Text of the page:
Mon, 10/08/2012 - 12:36 | 2868335 centerline
centerline's picture

+1.  Even 10 years ago and more I found those "retirement planning/wealth management" ads insulting.

Mon, 10/08/2012 - 11:42 | 2868104 Everybodys All ...
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... and yet AARP says vote for O. Criticicism of Bernanke is at the very least warranted and yet you get nothing.

Mon, 10/08/2012 - 11:46 | 2868124 The Axe
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My neighbors  work their whole life at their own hardware store     then sold it....pocketed 400,000      pre BEN  they got 4.5   interest on their nest egg    Now 0.25       needless  to say they   don't eat anymore.....

Mon, 10/08/2012 - 14:21 | 2868717 MachoMan
MachoMan's picture

Retirement savings means having some business in which you can actively participate for additional income if necessary...  the notion of just putting enough money aside and riding it out until the great abyss is antiquated....  laughably naive at best.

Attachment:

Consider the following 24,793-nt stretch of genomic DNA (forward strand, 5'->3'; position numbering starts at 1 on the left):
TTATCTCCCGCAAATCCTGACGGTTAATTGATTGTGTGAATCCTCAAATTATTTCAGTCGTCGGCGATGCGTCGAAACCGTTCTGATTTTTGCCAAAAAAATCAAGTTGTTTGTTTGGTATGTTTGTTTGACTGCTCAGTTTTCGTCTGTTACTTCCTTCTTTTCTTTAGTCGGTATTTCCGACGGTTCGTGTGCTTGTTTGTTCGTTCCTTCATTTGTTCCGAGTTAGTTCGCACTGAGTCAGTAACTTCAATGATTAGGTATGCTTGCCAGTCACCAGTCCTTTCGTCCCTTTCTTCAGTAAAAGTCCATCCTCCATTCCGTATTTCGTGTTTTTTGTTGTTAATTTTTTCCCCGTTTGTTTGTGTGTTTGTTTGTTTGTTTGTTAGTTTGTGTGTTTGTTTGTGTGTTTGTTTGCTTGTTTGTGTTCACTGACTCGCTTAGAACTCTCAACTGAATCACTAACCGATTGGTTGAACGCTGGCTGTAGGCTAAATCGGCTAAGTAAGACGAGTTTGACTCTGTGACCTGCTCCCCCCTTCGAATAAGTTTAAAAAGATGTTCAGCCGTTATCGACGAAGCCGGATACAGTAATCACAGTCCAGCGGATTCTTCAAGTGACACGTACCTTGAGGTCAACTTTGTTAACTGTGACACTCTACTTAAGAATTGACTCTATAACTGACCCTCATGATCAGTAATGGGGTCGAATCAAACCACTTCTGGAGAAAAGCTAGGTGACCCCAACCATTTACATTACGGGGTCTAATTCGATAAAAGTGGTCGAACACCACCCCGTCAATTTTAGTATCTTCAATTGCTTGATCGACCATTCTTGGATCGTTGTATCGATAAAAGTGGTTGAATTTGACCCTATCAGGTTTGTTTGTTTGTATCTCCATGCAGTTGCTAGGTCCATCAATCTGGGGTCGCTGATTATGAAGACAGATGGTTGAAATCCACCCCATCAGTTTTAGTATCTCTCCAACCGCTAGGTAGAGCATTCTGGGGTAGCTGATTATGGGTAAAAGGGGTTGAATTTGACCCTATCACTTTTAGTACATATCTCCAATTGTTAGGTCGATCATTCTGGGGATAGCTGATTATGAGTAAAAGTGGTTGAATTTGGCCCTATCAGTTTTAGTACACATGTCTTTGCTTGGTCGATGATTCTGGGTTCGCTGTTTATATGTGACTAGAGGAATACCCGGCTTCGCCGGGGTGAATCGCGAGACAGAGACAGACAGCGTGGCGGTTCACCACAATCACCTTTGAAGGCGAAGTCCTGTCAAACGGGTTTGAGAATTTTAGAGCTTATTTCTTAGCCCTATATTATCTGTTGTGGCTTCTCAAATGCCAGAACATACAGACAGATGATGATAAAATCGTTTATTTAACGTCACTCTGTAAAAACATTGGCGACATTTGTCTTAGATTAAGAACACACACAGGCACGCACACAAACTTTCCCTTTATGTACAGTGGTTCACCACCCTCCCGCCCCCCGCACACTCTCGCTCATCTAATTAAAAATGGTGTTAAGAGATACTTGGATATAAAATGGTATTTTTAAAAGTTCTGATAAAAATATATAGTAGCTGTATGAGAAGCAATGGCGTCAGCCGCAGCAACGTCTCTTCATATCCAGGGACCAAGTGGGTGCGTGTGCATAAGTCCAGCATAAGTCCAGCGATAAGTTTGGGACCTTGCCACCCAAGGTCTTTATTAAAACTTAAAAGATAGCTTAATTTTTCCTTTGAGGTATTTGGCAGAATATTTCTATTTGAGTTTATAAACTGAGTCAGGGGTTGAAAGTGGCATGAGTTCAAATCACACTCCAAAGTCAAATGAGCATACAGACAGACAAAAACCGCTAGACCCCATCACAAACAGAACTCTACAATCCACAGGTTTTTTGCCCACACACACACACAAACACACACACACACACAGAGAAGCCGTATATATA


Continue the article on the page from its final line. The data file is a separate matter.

Retirement savings also means everything OUTSIDE of a retirement account...  because that account is worthless or will be soon enough.

Mon, 10/08/2012 - 12:07 | 2868223 Waterfallsparkles
Waterfallsparkles's picture

0% interest rates will cause older people to stay in the work force longer.

This means that the Government will collect more Taxes from those workers and the Government will delay the payment of any Social Security benefits.  A win for the Government.

Yet, it is just kicking the can down the road again because the longer the Seniors work the more they will eventually collect from Social Security.

Plus, the 0% interest rates cause people to pay off Debt which is not good for the Banks.

Mon, 10/08/2012 - 12:26 | 2868307 RSBriggs
RSBriggs's picture

"The longer the Seniors work the more they will evenually collect from Social Security".  Excuse me?  How does having to work until 70, or 75, or 80 years old result in someone collecting more from SS than if they retired at 62 ?

Mon, 10/08/2012 - 12:17 | 2868272 overmedicatedun...
overmedicatedundersexed's picture